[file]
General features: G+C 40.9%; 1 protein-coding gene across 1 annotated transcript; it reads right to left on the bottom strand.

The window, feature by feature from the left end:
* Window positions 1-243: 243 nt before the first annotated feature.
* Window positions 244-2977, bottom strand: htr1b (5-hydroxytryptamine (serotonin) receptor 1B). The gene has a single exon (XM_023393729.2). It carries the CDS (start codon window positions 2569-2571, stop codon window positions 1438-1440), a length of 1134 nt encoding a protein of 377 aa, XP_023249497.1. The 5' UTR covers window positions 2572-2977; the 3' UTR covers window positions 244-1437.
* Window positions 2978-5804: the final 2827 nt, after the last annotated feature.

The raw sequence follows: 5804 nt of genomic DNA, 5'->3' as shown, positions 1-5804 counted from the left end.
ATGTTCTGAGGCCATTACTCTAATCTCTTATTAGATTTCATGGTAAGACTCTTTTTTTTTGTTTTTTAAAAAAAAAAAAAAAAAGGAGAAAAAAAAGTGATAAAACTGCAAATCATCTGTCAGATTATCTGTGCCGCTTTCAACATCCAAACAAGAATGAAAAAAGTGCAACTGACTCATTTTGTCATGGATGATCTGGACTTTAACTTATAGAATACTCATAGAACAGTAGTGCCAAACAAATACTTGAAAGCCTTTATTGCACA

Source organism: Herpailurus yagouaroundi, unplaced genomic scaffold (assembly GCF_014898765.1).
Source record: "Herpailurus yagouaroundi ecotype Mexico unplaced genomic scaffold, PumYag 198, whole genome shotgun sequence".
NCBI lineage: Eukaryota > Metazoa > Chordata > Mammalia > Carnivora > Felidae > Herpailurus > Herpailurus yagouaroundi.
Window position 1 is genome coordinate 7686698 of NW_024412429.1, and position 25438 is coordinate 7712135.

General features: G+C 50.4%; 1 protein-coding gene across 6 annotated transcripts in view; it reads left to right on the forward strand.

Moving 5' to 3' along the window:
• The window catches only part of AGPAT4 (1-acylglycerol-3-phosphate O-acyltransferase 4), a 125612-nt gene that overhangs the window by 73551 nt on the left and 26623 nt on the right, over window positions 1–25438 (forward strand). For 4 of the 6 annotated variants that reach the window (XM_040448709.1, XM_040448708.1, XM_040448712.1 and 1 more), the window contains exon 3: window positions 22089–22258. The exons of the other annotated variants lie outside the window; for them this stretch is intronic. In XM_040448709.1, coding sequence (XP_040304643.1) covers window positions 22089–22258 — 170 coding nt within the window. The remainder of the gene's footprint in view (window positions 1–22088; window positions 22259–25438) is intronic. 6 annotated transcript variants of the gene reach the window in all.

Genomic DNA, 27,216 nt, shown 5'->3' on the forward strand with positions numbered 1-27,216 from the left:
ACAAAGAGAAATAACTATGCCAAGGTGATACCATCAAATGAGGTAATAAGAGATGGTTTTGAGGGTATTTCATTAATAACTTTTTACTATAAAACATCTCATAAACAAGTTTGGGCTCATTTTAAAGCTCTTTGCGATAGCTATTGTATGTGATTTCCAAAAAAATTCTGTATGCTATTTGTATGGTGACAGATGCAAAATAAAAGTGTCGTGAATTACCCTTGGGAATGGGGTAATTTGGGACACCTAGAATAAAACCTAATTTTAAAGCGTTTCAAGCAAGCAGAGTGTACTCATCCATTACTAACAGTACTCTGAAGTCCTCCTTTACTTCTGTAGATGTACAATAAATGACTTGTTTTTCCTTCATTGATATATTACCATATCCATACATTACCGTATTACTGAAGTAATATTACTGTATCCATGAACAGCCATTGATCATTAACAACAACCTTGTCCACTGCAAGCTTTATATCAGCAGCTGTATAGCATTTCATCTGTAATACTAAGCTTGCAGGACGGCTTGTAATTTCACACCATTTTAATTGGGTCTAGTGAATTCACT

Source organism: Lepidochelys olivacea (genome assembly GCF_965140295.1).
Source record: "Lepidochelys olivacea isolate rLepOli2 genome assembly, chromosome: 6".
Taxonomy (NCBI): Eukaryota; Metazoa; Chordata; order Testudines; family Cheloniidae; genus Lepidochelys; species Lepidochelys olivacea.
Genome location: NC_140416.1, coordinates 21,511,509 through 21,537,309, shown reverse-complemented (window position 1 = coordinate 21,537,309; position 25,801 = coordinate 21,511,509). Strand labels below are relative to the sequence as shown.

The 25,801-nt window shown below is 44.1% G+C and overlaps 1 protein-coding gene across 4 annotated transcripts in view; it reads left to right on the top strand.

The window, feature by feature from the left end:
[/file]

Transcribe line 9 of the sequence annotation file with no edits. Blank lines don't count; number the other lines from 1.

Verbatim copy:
Source record: "Herpailurus yagouaroundi ecotype Mexico unplaced genomic scaffold, PumYag 198, whole genome shotgun sequence".